Telegraph Wonder Women, August 2014
Like everybody else, I read Professor Alexis Jay’s report in the systematic failure to protect young girls in Rotherham, with disbelief and anger.
It’s simply awful. But, for me, it struck a note of personal horror somewhere deep down.
You see, I’m a Pakistani woman born and raised in Scotland, as part of a Muslim family. And, at the age of 12, I relied on the help of police and local authorities to help me escape from honour abuse and the threat of forced marriage. As a result of my experiences, I now dedicate most of my spare time to raising awareness of these issues. I’m currently working to establish a free mental health service for those who have suffered similar abuses.
Victims are treated like criminals
Throughout the course of my work, I’ve come to understand a few things. If you are a rape victim, you can generally expect to be dismissed, disbelieved and made to relive your terrifying experiences in great detail in order to convince a courtroom that justice should be served on your attacker. Your behaviour and character will be dissected to deduce how irresponsible and, therefore culpable, you are. And, after all that is over, you can expect little support in recovering from your ordeal and rebuilding your life. While some may believe that the handling of rape and sex abuse cases has become more effective in recent years, it’s now clear that this is simply not the case.
The Rotherham report states that police regarded many of the victims involved with contempt; disbelieved reports containing ‘stark evidence’ of child sex exploitation; closed cases of such abuse prematurely; and failed to follow up on information they had been given. (Indeed, a young female victim speaking on Radio 4’s Today programme alleged that a bag of clothes she’d collected as evidence was ‘lost’ by police).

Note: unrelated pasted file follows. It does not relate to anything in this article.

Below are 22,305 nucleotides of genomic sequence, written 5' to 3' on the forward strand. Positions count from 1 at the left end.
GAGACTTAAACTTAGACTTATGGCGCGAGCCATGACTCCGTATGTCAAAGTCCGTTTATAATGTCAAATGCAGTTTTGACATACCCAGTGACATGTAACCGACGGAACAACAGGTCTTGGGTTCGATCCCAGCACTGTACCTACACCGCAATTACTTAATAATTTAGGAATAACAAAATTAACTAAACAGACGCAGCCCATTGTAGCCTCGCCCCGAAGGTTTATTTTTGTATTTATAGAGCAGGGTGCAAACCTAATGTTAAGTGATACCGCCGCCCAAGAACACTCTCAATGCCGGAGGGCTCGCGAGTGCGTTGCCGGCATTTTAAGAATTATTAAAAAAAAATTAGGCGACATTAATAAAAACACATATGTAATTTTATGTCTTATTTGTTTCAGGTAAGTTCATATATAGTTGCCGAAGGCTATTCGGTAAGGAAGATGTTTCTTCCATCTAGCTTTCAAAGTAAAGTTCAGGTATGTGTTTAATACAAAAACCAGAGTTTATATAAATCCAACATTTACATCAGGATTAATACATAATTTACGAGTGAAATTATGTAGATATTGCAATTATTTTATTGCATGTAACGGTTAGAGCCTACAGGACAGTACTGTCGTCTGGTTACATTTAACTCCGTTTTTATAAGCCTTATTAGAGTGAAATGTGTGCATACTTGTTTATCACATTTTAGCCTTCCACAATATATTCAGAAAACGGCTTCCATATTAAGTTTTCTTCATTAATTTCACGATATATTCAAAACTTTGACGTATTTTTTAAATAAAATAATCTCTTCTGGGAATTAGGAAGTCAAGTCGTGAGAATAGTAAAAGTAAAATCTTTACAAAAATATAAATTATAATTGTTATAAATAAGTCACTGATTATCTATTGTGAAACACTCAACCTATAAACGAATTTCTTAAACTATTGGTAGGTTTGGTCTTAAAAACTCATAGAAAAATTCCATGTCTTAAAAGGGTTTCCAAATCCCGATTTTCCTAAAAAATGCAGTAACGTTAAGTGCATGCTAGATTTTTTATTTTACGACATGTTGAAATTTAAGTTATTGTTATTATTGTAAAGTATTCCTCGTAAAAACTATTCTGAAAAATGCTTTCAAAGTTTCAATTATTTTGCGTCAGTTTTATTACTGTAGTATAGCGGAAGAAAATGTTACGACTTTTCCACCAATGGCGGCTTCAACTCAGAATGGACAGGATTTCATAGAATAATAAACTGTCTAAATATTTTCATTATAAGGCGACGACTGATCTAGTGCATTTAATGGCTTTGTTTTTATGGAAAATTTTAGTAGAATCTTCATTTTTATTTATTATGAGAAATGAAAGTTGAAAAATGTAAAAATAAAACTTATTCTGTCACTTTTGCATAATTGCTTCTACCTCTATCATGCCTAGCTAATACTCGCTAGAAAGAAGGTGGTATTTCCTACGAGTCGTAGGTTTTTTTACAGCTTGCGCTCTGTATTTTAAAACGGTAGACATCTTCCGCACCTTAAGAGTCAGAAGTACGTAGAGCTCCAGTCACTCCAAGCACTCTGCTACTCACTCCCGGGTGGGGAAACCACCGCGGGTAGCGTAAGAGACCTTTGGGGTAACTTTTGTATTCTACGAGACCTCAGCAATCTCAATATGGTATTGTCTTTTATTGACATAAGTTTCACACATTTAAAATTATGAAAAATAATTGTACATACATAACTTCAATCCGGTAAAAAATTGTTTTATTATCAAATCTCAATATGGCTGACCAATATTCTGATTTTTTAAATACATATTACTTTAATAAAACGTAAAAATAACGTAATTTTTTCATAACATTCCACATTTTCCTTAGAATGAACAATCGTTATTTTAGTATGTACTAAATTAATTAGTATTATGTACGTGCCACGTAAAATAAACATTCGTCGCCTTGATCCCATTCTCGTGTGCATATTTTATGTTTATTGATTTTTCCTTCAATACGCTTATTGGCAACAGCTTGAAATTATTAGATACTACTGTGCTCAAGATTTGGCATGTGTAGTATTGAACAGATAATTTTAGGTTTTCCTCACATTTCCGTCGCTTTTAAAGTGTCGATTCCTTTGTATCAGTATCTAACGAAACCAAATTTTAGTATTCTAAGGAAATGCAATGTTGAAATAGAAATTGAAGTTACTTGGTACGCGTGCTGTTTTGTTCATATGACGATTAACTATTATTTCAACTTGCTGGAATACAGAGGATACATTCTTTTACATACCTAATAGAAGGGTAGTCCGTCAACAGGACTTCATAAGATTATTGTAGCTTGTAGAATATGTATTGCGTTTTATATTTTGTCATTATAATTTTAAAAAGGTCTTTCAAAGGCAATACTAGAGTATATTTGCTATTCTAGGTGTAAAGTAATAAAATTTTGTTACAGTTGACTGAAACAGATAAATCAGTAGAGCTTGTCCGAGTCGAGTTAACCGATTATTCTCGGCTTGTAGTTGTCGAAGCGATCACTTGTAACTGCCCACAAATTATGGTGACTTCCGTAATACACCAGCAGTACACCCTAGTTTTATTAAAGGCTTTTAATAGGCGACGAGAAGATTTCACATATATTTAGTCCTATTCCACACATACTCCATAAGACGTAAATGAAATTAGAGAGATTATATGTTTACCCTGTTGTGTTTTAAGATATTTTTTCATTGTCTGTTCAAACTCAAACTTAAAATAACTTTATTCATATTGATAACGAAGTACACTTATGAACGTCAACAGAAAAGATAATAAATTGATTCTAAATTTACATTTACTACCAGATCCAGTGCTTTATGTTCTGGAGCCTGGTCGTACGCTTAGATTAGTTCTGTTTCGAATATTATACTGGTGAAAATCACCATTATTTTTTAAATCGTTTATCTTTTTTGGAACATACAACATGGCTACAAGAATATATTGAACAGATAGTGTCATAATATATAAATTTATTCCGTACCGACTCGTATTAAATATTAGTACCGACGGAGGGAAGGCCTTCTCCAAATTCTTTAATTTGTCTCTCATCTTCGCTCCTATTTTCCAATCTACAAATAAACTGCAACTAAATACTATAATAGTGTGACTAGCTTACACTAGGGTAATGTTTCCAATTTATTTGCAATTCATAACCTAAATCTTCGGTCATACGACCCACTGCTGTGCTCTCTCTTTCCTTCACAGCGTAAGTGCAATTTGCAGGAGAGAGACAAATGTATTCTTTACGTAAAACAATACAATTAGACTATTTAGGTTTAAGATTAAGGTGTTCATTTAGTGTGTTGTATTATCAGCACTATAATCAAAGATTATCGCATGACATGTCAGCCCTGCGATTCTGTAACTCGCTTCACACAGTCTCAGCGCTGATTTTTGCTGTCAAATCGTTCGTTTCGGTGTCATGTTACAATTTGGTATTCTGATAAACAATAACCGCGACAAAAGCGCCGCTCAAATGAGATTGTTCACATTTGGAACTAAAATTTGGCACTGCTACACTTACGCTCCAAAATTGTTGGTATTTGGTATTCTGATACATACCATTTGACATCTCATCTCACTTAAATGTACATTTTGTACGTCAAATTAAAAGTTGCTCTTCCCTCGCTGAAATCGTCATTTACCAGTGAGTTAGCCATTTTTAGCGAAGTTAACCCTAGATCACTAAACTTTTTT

A former leader of Rotherham Council agreed that the organisational culture was ‘macho’ and sexist, and there was mention of an issue with members accessing pornography on council computers. One officer, who was interviewed as part of the inquiry, recalled a colleague being told that “she ought to wear shorter skirts to meetings and she’d get on better”. Another remembers a senior member of staff saying, “I know what I’d like to do to you if I was ten years’ younger”.
This attitude goes some way in explaining why professionals tasked with the job of protecting vulnerable individuals, might arrest a 12-year-old girl for being drunk and disorderly in a derelict house with a number of adult males, without questioning why she was there in the first place.
Police ‘fear of appearing racist’ meant justice wasn’t served
But, for me, one of the most most striking aspects of the report is its damning description of the inability to address issues within the local Pakistani community, for fear of appearing racist.
There’s no escaping the fact that the majority of perpetrators were of Pakistani origin – and that this directly led to insufficient action being taken to identify, and bring them to justice.
And, contrary to popular belief, this lack of understanding didn’t only endanger white victims. Cases were cited where Pakistani landlords and taxi drivers targeted Pakistani girls. Some victims were described as vulnerable because they were separated from their families, as I was at that age. There were issues of forced marriage and child abduction described. In 2005 alone, 12 cases of forced marriage were investigated in Rotherham – the highest statistic in the South Yorkshire area.